But then when we do those things, at the end of the day, we're going to ask our people to put those things in motion and use all of those tools to serve our clients and help our communities. And and I, and I think you know, you sort of start there. The other thing with respect to culture that might be worth mentioning is the importance of sort of an inspirational message to motivate hard work. You know, we talked about focus and purpose and creating a rallying point for the organization. It also often is what motivates us to leapfrog and to make great jumps. And there's nothing, you know, that's more powerful for a culture than a rallying point that gets people super excited and super fired up to do something. Back in 1962, when John F. Kennedy talked about going to the moon, you know, we choose not to go to the moon. You know, not because it's easy, but because it's hard. You know, in 1962 we had no business talking about going to the moon with confidence. We were not winning the space race. I, a lot of people felt that Russia would get there first. They were more advanced than us, but that was the rallying cry. And that was, was one of the things that galvanized the country. It got us working towards a common purpose and inspired us and though we weren't positioned in 62 to get there, we got there in 69 and we got there first. And, and I don't know that that would've happened without JFK first putting that stake in the ground. As unlikely as it seemed at the time. You know, all, all big things start as small things. All great initiative started as small as a small ideas.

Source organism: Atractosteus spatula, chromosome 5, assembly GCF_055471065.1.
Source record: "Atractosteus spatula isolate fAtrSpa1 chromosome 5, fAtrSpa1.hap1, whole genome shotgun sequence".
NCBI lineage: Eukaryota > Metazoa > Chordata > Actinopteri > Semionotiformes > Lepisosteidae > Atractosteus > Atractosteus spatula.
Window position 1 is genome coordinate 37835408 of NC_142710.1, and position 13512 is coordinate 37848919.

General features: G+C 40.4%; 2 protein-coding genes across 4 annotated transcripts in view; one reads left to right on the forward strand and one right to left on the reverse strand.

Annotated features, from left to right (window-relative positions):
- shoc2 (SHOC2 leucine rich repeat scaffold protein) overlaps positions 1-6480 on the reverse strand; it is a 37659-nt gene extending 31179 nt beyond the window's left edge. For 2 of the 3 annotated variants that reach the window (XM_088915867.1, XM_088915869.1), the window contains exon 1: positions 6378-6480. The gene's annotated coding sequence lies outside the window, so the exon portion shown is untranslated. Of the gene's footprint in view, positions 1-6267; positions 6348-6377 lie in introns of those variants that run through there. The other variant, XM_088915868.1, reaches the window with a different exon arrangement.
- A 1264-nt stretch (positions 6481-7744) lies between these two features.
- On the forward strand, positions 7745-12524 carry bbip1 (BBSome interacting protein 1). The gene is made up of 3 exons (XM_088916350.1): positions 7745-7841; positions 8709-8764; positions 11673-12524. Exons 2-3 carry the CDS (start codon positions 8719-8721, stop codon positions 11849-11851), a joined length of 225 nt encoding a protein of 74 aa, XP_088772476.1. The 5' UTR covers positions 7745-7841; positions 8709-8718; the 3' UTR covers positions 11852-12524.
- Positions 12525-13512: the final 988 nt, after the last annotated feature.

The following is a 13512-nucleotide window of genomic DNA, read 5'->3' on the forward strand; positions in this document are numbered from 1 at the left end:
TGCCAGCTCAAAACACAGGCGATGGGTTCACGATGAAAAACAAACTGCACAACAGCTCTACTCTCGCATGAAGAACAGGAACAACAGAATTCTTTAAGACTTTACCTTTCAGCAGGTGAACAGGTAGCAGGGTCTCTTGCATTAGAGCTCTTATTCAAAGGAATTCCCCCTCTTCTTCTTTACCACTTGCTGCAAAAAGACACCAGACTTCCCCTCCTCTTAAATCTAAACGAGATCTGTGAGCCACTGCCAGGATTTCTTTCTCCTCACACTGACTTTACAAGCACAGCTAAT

Mike Cooper:
The last thing I'll mention on the subject I have in my office an all company photo of Microsoft from 1978. It's one of my favorite photographs because it's got 11 people in it and it was taken in a garage. And most people can't picture Microsoft Corporation being a startup. Microsoft Corporation was a startup and not that long ago. All big things begin as small little nuggets. And I think when we build a culture and we look to inspire ourselves, we've got to think big and remember that we can think big even when it doesn't look like we can get there. Nelson Mandela said it always seems impossible until it's done. I think a, another way people say that is, you know, when you're going through hell, keep going. You know, keep pushing, keep pushing, you'll get there. And, and, you know, a big part of culture is a reminder that we've got to put our stake in the ground and get fired up and work towards it because we can do much more than we think we can do when we, when we begin working.

Host:
Yeah, absolutely. And, and that kind of you know, it's, it's interesting because I think there's always in organizations, there's always a drive or a desire by a number of people to try to, you know, shoot higher to try new things. And they might not have the immediate tools to do that or they might not have the confidence because they've never been in a position to do that or they're a little bit, you know, afraid of the blow back for maybe trying something different or suggesting something. That really comes with just like you said, professional development for a firm of varying size. I mean, if you're a large firm, you can easily invest in, you know, expansive leadership development and coaching and things of that nature. But how important do you think it is for firms of all sizes, quite honestly, to have some sort of structured professional development program internally or even retaining the services of a coach or some executive out there who can help groom talent.

Mike Cooper: